Have You Lost your first love?

This morning I got on my Peleton bike for a ride I had planned through cyberspace with a fellow teammate. I had joined a six-week challenge with a group of riders who were dedicated to our Lord. There were hundreds of them, thousands even. Different denominations and time zones, ages and sexes. But in this six-weeks, we were all on the bike for Him- united in our purpose to grow in our fitness journey and in our faith.

I had planned to do a ride “out of order” and posted in our group on Facebook to see who would join me. The same gal that had joined me for a ride last week, raised her hand and volunteered to join me this week. I was excited, thinking that I wouldn’t be alone, riding in the early morning hours. The teams are designed to place “hands on your back” as Instructor Christine D’Ercole would say, and certainly I felt that I would have one.

I got on the bike, GU down the throat, a swig or two of water, towel across my handlebars and ready. I looked over at the leaderboard and noticed another member of our team had joined, but I didn’t see my “friend.” I was sad and disappointed.

We had made plans, I thought to myself.

I was disappointed and felt alone on the bike, but I was determined to push through. Some encouraging words; I needed to do a spiritual “remodel” and remember my purpose- to get better, to ride the race that was set before me, to focus. Still, I couldn’t help but think of my missing “friend.”

I received many high-fives on that leaderboard, even some from another teammate of mine who was riding. But nothing compensated in my heart for my “friend” and I wondered if she was ok. Had she abandoned me? Was something wrong?

The high 5’s kept coming in and I felt stronger. I embraced the hands that were on my back. I was riding stronger than ever, listening to the instructor’s cues and remembering my purpose.

By the end of the ride I was inside of it. The leaderboard seemed to disappear. I was joyful, even too much so. And then came that teammate of mine with more high-fives, the encouragement that I needed. I took it, not feeling so abandoned anymore.

I jumped into a quick stretch and yoga class and decided to post about how phenomenal the ride was. In fact, it was the best ride I had ever taken. I hoped my “friend” wouldn’t be offended, but at least I had that other teammate of mine on the leaderboard and hoped she would see my message.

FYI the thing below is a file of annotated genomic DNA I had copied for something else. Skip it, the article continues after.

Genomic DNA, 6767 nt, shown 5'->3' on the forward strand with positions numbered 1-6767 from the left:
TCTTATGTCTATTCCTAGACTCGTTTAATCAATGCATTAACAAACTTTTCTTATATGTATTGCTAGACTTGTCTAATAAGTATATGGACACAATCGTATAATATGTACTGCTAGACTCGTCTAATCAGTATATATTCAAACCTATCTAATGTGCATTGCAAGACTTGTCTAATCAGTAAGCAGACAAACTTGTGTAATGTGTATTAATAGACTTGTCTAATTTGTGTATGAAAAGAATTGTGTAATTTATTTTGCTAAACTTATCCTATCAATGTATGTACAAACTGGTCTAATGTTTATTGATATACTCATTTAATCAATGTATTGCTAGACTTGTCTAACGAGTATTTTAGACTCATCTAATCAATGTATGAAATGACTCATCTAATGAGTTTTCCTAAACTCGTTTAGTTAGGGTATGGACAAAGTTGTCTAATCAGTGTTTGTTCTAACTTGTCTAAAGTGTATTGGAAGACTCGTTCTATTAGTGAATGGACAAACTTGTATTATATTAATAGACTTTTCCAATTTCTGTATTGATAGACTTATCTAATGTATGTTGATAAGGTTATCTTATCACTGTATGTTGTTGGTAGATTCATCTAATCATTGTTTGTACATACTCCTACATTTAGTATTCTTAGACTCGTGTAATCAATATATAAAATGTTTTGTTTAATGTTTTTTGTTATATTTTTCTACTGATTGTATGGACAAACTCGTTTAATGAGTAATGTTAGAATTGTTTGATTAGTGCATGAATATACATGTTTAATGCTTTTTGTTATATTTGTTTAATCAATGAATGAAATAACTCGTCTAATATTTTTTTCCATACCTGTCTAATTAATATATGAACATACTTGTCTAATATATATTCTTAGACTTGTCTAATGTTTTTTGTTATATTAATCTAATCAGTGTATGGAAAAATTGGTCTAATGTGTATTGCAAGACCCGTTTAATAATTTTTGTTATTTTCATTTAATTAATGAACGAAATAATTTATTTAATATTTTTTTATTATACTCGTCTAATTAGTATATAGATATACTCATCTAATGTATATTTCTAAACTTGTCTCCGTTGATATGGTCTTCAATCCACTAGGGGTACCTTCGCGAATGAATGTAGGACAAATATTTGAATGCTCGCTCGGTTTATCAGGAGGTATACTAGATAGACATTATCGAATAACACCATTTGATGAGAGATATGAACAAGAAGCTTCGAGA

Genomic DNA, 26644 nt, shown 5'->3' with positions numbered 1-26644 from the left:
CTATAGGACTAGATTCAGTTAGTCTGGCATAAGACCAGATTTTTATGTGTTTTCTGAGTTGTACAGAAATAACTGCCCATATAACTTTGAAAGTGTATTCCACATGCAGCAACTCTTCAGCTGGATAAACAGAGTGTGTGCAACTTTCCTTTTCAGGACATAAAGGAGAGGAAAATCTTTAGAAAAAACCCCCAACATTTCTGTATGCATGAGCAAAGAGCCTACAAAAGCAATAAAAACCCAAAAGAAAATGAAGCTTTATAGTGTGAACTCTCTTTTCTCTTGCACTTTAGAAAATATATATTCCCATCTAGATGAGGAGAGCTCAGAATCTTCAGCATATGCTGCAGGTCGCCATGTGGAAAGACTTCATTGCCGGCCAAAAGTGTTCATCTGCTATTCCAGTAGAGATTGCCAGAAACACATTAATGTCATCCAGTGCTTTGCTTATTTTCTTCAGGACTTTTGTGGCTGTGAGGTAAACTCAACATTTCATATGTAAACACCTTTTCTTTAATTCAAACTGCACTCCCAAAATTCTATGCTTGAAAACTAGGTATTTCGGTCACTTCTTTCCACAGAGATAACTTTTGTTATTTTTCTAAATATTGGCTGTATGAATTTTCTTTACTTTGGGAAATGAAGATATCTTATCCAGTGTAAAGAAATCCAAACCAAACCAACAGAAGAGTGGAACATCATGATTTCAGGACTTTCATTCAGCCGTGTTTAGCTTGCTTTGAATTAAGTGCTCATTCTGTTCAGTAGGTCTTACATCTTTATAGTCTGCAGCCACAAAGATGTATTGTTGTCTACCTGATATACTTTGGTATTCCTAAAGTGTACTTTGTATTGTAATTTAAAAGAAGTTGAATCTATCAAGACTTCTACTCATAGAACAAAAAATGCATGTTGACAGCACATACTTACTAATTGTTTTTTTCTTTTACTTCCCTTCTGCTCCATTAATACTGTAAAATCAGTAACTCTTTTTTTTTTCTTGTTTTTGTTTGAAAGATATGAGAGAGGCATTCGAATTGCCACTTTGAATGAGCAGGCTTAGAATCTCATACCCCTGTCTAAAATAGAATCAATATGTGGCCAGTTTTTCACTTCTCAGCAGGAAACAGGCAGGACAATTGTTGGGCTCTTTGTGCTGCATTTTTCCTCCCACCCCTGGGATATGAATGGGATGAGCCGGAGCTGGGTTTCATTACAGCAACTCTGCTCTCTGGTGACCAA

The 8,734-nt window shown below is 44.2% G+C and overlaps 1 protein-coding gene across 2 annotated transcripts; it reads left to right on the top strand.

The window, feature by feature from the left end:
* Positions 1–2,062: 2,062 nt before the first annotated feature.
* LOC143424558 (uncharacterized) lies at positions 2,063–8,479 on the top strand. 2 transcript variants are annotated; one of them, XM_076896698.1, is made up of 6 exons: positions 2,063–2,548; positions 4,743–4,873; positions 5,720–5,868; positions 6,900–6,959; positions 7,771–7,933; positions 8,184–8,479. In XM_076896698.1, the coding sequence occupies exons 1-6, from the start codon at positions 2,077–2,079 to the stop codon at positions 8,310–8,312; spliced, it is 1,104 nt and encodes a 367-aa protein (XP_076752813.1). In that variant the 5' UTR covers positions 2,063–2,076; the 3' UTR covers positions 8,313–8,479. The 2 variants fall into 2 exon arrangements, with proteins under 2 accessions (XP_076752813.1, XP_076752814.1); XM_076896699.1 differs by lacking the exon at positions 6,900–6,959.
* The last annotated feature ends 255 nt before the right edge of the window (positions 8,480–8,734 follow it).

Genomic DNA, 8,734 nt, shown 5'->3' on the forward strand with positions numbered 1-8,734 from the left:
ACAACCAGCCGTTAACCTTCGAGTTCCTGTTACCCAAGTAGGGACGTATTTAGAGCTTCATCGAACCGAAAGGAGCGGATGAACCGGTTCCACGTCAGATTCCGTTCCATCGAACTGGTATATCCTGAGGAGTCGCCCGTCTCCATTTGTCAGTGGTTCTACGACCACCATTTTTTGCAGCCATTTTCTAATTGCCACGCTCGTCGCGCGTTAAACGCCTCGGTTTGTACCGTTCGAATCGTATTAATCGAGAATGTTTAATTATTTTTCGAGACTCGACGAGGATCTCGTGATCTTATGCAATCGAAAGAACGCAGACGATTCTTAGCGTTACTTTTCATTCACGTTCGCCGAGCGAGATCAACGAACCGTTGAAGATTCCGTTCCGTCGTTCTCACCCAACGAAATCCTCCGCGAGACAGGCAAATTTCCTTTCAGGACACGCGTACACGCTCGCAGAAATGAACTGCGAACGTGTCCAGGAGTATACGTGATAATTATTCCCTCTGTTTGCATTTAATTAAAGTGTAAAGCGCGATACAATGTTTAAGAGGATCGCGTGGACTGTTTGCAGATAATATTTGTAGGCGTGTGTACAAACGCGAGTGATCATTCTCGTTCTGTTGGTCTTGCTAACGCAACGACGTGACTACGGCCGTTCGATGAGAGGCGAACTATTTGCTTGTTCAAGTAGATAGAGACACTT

A minute later I saw my “friend” respond.

It was so great riding with you! Thank you for inviting me!

It was in that moment that I realized that the lady who was high-fiving me was my “friend.” I hadn’t realized it was her. I had mixed up her leaderboard name with her “real” name, and I realized that she was there the whole time…

And isn’t that just like God? When we think he abandons us, He is right there. We sit and we wonder, Where are you Lord, I need you, when in fact He was right there walking beside us, and our eyes simply were not open.

Today if you cannot feel His presence, return to Him. Ask Him where He is. Don’t place expectations on where that may be , but instead let him lead you there. You may find yourself returning to your first love, after having fallen, but this time with Him at your side.

90 Seconds

How do you live one moment at a time? You cannot. This concept is wholly secular. Moments are increments of time that pass in movement from once frame to the next. They are snippets. They are still frames that can only be entered once the “moment” has passed. And, we move on to the next moment…

There is a lot of pressure to live “in” the moment. But moments are passing shadows. The movement of a shadow on a sundial covered 40 moments in a solar hour. On average, a moment corresponds to 90 seconds. And moments, (for all that they are not these days), were marked by a call to prayer at various intervals throughout the day. They were not a random “creation” of moments, they were an intentional calling on God, a movement towards Him. Even the earliest reference to the moment was defined by a Saint (St. Bede the Venerable).

When taken out of context, the moment becomes distorted, like other concepts extracted from out of their holy boxes. The world takes them and twists them to fit their own relativism, where one is in control of who and what they are. The God-man is lost in self-help books and do-it-yourselfers. And the moment? The moment fades away (how very cliche).

But if we return to mark our own moments, good and bad, can God change them? Can He use them? Or does the passage of 90 seconds define our whole lives? Each bead of the rosary marks a moment that I can change, a prayer, defining me. The now is the now I ask for Mary to pray for me, in this very moment, fifty times.

So the decades of the rosary are made up of moments, are marked by intentional prayer, are graces I give away after consecrating myself to our Holy Mother. And in those moments that have passed me without prayer, can I strive to make them holy by praying over them, especially the ones that stop me from enjoying life, the ones that rob me of my joy?

I say, contradict the world.

LET THE MOMENT PASS. DON’T HOLD ONTO IT. Jesus said as much to Mary Magdalene…